Archive for September, 2005

Buying (More) Home Depot

September 30, 2005


I am buying some more Home Depot (NYSE: HD) for my retirement account. The company needs no introduction. It is a Dow component and most home owners spend a good chunk of their home maintenance budget at their stores. I am planning on making the stock a core holding at roughly 6% of my portfolio and I hope to hold it forever.

At its current price of $38, Home Depot is trading at a reasonable 15 times its estimated (from ValueLine) 2005 EPS of $2.56. The company has been growing sales at 16%, earnings at 20% and dividends at a 25% annualized clip over the past five years. It is also buying back its shares (note the decreasing share count).

Home Depot is also growing aggressively by expanding its services business (like roofing, countertops etc.), making strategic acquisitions to supply merchandize to builders and professionals and gearing up to open stores in China. Looking ahead, ValueLine expects the company to grow earnings at double digits over the next five years.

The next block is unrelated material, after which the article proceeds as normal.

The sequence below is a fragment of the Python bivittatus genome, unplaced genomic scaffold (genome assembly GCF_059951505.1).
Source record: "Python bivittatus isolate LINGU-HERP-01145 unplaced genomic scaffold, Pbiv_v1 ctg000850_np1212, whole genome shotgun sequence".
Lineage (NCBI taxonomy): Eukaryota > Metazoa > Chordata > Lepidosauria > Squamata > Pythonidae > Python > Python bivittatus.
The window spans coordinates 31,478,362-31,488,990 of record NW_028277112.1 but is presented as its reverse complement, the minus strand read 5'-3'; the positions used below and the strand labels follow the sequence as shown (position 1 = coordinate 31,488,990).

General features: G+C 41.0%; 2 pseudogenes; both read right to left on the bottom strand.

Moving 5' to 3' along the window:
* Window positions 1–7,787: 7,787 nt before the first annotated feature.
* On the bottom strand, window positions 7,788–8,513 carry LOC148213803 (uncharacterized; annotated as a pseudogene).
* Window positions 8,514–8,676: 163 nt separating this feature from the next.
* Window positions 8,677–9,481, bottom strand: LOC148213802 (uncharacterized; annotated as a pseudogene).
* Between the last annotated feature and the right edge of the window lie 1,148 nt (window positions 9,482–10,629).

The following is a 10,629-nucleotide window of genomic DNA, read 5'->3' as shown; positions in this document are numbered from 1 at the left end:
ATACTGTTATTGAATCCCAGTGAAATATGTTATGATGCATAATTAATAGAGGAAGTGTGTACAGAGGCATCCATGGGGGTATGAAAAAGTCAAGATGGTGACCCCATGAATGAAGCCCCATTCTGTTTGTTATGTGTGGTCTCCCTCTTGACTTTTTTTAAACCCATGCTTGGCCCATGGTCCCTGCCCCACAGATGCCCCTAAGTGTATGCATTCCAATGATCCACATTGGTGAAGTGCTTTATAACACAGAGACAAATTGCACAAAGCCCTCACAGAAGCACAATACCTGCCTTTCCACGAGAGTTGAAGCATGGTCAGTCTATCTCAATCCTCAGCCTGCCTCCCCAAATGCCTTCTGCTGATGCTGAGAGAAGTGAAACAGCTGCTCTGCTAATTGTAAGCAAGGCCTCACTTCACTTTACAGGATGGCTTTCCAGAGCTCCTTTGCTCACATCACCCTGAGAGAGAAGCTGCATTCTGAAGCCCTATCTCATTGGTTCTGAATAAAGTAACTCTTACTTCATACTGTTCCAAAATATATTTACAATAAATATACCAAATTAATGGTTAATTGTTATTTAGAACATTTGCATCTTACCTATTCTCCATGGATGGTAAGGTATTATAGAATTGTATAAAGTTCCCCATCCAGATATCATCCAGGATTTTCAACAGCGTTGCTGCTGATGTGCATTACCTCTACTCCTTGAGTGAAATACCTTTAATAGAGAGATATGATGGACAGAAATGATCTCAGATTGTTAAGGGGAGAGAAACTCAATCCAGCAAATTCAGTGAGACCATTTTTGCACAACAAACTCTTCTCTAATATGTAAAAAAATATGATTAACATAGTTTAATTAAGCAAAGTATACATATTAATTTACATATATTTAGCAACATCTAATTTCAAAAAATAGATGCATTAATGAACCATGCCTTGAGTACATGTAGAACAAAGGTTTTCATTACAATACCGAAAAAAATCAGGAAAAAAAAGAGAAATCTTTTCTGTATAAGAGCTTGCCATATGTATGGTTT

Another Lazy Portfolio

September 28, 2005

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Columnist Paul B. Farrell tracks four “lazy” portfolios and has added a fifth to his collection: The Yale Lazy Portfolio. The portfolio is from David Swensen’s book Unconventional Success. Like all “lazy” portfolios, it is made up of low-cost index funds and the allocation is as follows:

US Equity: 30%
International: 20%
REITs: 20%
Bonds/TIPS: 30%

The high REIT allocation is a surprise, but the other asset classes are inline with other “lazy” portfolios. For a Canadian version, check out the MoneySense Portfolios or my Sleepy Portfolio, which I track to benchmark my returns.

That New Car Smell

September 27, 2005


Experts point out that it makes no financial sense in buying a brand new car that depreciates 50% or more in the first few years. We literally tend to pay through the nose for that new car smell.

Now, it turns out, in addition to damaging our pocketbook, that smell could also be dangerous to our health. The odour is due to a range of chemicals like styrene, formaldehyde, xylene, diazinon etc. (check out the health effects in the Wikipedia entries. Yikes!) emitted by the plastics, vinyl, glue and carpeting in new cars and can cause headaches, sore throat, nausea and possibly cancer. The ABC News report also points out that the health risks subside in six months, when the smell fades. Pretty steep price for driving a new car, wouldn’t you say?